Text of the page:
Christmas is a time for joy. Check out a few stories that bring smiles to our faces and joy in our hearts.
The best classrooms don’t have four walls. Need a springboard to an agricultural education that goes where students learn best—outside the box, across fields, through multiple states and into foreign countries? Then take a long look at the Global Agriculture Learning Center (GALC), a maverick program aimed at shaping tomorrow’s farming and agricultural leaders.
An arm of Hawkeye Community College, in Waterloo, Iowa, GALC began in 2013, and is gaining steam and reputation across farm country. Helmed by Brad Kinsinger, the center prepares students for further ag education or job entry, as well as providing a heavy dose of travel and exposure to the global farming industry. Read more here.
Women’s place in agriculture continues to grow. Today 36% of producers are women — a 27% increase from the 2012 census per USDA.
These numbers will likely jump, according to Sarah Beth Aubrey, CEO of ACT. Of the 3,000 women surveyed, 75% of them are leaders at a local level; 98% said they have the skills, knowledge and experience to fill leadership roles in ag; and 91% want to see more women in industry leadership roles. Learn more.
More than two dozen combines rallied to harvest the 900 acres of corn left standing after the unexpected death of Iowa farmer Kevin Barz.
Farmers brought in 25 combines as well as many grain carts, tractors, and semis to bring in Barz’s crop to the Bradford Landus Cooperative location. The effort was made possible by “countless volunteers.” Check out the inspiring story here.
As part of President Trump’s “Made in America” showcase for 2019, the makers of T-L irrigation pivots were invited to bring an example to the South Lawn of the White House.
The President made a proclamation that July 15, 2019, was Made in America Day and July 14 through July 20, 2019, was Made in America Week.
“I call upon all Americans to pay special tribute to the builders, the ranchers, the crafters, the entrepreneurs, and all those who work with their hands every day to make America great,” President Trump said.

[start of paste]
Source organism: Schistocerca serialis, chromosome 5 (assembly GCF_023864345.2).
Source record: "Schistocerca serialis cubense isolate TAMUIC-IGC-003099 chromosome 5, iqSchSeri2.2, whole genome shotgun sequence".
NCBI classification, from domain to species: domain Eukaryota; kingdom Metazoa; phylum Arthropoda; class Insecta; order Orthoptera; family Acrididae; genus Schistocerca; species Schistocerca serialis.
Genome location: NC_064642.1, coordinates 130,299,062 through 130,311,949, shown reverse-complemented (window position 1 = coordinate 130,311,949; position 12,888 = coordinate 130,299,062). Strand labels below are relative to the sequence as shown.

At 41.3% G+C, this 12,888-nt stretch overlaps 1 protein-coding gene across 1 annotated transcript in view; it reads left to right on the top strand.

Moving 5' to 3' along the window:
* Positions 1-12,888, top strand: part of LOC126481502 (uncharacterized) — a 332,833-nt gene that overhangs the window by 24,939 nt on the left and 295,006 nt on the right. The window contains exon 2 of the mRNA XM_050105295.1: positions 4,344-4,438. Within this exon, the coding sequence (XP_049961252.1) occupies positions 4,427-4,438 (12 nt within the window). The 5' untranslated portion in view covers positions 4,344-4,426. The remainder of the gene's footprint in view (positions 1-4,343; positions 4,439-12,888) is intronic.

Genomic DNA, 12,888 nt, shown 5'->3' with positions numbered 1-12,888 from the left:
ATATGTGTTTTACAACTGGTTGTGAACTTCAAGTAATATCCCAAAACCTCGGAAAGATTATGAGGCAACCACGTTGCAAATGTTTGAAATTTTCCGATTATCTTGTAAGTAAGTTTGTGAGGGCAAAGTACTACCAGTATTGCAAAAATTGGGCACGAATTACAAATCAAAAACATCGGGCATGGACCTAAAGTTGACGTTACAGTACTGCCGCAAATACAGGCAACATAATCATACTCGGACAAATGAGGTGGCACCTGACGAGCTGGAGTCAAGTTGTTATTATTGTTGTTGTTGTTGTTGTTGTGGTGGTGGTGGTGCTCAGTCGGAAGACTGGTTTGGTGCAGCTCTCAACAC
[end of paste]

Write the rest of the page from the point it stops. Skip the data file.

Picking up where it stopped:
The showcase featured products from all 50 states. Read more here.
Every fall Friday afternoon, Steve Spivey climbs down from a combine or tractor, trading diesel, dust and grain for a few hours of grass. He suits up with turf shoes, black slacks, white cap and zebra stripes and leaves behind one love for another—farming for football.
Across a near-40-year span, Steve Spivey has been a fixture of northwestern Illinois sports, refereeing high school football while juggling the full-time demands of a farm. For several hours each Friday night, a love of football provides a mental and physical break for a farmer intent on life balance.
“It’s not a job, but more like pure fun,” he says. “Harvest can be a grind at times, but football takes my attention away for a tiny while, and I go back to my fields refreshed and ready to go.” Check out his story here.
When Illinois corn and soybean farmer Doug Downs started fueling up his combine on Nov. 7 and saw a note on the combine door, his heart sunk.
“As a farmer, stress levels are high this time of year. I’ve got 997 things to worry about, and the 18-hour days wear you down,” Downs wrote in a post on Facebook that has been shared nearly 500 times in the past 10 days.